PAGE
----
The Port Kent and Hopkinton Turnpike was once one of the most important roads through the northern Adirondacks. It was a plank road that began in Nicholville, a small hamlet in the town of Hopkinton on the north bank of the St. Regis River. It headed east on what is now Port Kent Road to Saint Regis Falls and Everton, to the hamlet of Duane via the Red Tavern Road and thence to Loon Lake and Merrillsville via County Route 26 (formerly 99); this road is still known as the Port Kent–Hopkinton Turnpike, one of only two highways along the turnpike's route that still makes reference to the old toll road name.
From Merrillsville, the turnpike continued east (crossing modern New York Route 3) via Alder Brook Road to Union Falls and thence via Union Falls Road, Silver Lake Road and Turnpike road to Guide Board Road to Au Sable Forks. Then following what is now a series of state-maintained highways (now part of NY 9N) from Au Sable Forks to Keeseville and then to the hamlet of Port Kent on modern U.S. Route 9 and NY 373.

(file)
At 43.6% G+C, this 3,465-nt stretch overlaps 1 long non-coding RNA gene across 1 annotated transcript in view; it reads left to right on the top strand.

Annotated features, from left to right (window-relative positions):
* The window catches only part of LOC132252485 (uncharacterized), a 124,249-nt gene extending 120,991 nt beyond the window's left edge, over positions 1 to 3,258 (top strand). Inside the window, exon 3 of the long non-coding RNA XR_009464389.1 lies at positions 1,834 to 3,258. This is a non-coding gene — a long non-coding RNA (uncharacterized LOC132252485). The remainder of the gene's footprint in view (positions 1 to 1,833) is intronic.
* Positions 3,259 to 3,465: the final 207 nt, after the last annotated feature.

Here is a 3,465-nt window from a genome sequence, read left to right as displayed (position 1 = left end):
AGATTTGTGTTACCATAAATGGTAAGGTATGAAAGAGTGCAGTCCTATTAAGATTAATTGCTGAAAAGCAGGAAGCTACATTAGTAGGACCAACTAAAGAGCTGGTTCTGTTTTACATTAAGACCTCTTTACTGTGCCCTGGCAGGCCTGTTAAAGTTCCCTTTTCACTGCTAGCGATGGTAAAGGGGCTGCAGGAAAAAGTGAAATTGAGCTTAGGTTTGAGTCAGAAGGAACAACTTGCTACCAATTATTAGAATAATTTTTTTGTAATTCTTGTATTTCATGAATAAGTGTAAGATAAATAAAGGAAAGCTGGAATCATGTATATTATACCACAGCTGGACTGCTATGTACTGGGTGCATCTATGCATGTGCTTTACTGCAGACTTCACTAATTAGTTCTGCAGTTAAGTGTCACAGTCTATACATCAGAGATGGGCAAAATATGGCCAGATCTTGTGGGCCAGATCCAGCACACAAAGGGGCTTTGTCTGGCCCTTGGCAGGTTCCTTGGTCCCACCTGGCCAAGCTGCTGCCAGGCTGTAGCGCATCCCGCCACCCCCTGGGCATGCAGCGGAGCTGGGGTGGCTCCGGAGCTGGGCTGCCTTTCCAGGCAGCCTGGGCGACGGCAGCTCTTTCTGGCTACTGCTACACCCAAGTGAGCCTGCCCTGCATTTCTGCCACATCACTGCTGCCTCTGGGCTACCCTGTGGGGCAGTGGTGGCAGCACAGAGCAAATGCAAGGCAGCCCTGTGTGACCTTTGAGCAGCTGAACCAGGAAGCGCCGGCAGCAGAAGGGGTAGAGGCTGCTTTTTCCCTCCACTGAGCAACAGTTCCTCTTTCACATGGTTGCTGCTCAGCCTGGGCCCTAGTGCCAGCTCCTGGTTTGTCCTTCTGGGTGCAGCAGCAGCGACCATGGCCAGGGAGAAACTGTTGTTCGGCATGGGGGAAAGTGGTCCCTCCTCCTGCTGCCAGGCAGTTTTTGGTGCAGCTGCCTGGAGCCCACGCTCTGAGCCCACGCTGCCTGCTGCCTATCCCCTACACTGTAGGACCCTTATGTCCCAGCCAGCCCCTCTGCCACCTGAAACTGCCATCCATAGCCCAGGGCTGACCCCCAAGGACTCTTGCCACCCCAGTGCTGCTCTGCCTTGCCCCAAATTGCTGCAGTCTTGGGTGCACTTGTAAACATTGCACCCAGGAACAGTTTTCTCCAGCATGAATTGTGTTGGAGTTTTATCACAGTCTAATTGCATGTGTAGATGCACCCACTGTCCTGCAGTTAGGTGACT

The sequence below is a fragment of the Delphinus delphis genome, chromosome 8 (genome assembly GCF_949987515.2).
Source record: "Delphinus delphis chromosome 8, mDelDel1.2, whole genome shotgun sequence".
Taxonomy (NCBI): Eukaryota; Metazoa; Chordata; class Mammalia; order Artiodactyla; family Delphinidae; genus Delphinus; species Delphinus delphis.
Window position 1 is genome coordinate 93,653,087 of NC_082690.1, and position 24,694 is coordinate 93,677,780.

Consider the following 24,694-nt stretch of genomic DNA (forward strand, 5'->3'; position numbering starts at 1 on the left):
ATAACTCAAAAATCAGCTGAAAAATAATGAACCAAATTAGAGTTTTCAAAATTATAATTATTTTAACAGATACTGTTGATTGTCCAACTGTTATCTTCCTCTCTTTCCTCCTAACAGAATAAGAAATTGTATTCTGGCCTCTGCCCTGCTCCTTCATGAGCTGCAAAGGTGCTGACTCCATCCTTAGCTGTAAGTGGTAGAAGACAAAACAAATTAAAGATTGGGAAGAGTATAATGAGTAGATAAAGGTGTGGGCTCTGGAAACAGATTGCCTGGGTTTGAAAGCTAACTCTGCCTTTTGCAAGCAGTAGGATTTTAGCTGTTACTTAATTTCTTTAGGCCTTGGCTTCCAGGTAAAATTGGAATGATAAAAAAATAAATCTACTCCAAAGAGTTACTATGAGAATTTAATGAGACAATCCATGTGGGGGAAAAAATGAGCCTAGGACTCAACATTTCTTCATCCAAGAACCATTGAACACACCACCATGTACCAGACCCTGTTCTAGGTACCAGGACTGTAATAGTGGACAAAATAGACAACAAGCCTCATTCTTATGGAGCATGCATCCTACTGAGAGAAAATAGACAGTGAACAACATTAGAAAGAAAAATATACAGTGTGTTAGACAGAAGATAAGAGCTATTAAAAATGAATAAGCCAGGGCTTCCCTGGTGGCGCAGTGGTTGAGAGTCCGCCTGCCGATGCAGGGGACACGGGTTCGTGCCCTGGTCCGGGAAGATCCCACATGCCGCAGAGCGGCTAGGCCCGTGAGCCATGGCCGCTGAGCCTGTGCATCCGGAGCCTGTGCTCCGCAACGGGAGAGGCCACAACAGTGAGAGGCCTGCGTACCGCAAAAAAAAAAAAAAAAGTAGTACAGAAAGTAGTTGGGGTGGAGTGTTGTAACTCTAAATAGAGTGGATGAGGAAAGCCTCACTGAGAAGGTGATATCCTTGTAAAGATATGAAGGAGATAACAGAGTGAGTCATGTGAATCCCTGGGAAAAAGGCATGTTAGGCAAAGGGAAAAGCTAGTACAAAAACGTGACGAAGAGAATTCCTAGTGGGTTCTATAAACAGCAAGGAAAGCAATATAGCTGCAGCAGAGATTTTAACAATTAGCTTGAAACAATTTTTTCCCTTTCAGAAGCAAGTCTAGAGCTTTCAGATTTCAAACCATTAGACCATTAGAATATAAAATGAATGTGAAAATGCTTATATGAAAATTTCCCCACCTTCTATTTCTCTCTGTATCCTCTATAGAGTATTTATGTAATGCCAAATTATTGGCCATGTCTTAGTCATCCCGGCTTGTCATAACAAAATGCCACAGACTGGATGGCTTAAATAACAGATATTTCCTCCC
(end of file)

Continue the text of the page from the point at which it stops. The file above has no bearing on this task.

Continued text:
- Wikipedia: Port Kent and Hopkinton Turnpike
Old residents used to tell of the travel on this road, they said that it was not unusual to see a string of teams nearly a mile long taking their produce to and from the markets along the river and shipping at the Lake ports. This plank road was made of planks about eight feet long and three inches thick. The land on each side of this old turnpike was taxed on each side for a width of three miles. There were tollgates at intervals along this road, and I presume that the income from those sources was quite large. After the railroad was built to the point of rocks [Point au Roche], the Rogers Co. and the Peru Steel Iron Co. made that their shipping point and the plank road from Clintonville to Keeseville was abandoned.
A person riding along our fine highways now in their expensive automobiles cannot have any idea of the business activities that were so extensive along the valley years ago, or of the benefit to the teaming operations, that the old plank road was to the early settlers and the early business activities. When my mother's father settled on the farm two miles this side of Ausable Forks, there was no highway along the river between Ausable Forks and Clintonville, the road at that time went over the plains and for years while the tollgates between Ausable Forks and Clintonville were kept open people traveled the road over the plains to avoid paying the toll.